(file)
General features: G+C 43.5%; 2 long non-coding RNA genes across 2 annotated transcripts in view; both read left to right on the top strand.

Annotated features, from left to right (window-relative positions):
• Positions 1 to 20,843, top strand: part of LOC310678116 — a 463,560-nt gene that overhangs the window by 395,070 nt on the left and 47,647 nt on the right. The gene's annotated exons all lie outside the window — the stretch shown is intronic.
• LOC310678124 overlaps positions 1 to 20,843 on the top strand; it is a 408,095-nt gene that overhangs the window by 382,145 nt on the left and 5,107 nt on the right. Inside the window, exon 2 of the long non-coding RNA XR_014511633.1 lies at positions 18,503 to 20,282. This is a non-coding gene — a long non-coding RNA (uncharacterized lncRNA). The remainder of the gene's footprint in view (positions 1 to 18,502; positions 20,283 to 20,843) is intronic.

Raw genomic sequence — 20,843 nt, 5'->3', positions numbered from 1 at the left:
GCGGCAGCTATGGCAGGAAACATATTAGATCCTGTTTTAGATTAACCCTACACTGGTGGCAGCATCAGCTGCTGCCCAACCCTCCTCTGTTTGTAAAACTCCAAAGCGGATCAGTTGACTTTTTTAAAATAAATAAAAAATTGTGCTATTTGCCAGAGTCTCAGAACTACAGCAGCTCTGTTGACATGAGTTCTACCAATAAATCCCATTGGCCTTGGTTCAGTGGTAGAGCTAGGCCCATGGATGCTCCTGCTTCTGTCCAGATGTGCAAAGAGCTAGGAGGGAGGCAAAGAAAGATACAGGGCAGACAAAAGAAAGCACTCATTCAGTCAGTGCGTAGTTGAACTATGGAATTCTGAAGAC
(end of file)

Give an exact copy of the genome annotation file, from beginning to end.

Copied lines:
General features: G+C 43.5%; 2 long non-coding RNA genes across 2 annotated transcripts in view; both read left to right on the top strand.

Annotated features, from left to right (window-relative positions):
• Positions 1 to 20,843, top strand: part of LOC310678116 — a 463,560-nt gene that overhangs the window by 395,070 nt on the left and 47,647 nt on the right. The gene's annotated exons all lie outside the window — the stretch shown is intronic.
• LOC310678124 overlaps positions 1 to 20,843 on the top strand; it is a 408,095-nt gene that overhangs the window by 382,145 nt on the left and 5,107 nt on the right. Inside the window, exon 2 of the long non-coding RNA XR_014511633.1 lies at positions 18,503 to 20,282. This is a non-coding gene — a long non-coding RNA (uncharacterized lncRNA). The remainder of the gene's footprint in view (positions 1 to 18,502; positions 20,283 to 20,843) is intronic.

Raw genomic sequence — 20,843 nt, 5'->3', positions numbered from 1 at the left:
GCGGCAGCTATGGCAGGAAACATATTAGATCCTGTTTTAGATTAACCCTACACTGGTGGCAGCATCAGCTGCTGCCCAACCCTCCTCTGTTTGTAAAACTCCAAAGCGGATCAGTTGACTTTTTTAAAATAAATAAAAAATTGTGCTATTTGCCAGAGTCTCAGAACTACAGCAGCTCTGTTGACATGAGTTCTACCAATAAATCCCATTGGCCTTGGTTCAGTGGTAGAGCTAGGCCCATGGATGCTCCTGCTTCTGTCCAGATGTGCAAAGAGCTAGGAGGGAGGCAAAGAAAGATACAGGGCAGACAAAAGAAAGCACTCATTCAGTCAGTGCGTAGTTGAACTATGGAATTCTGAAGAC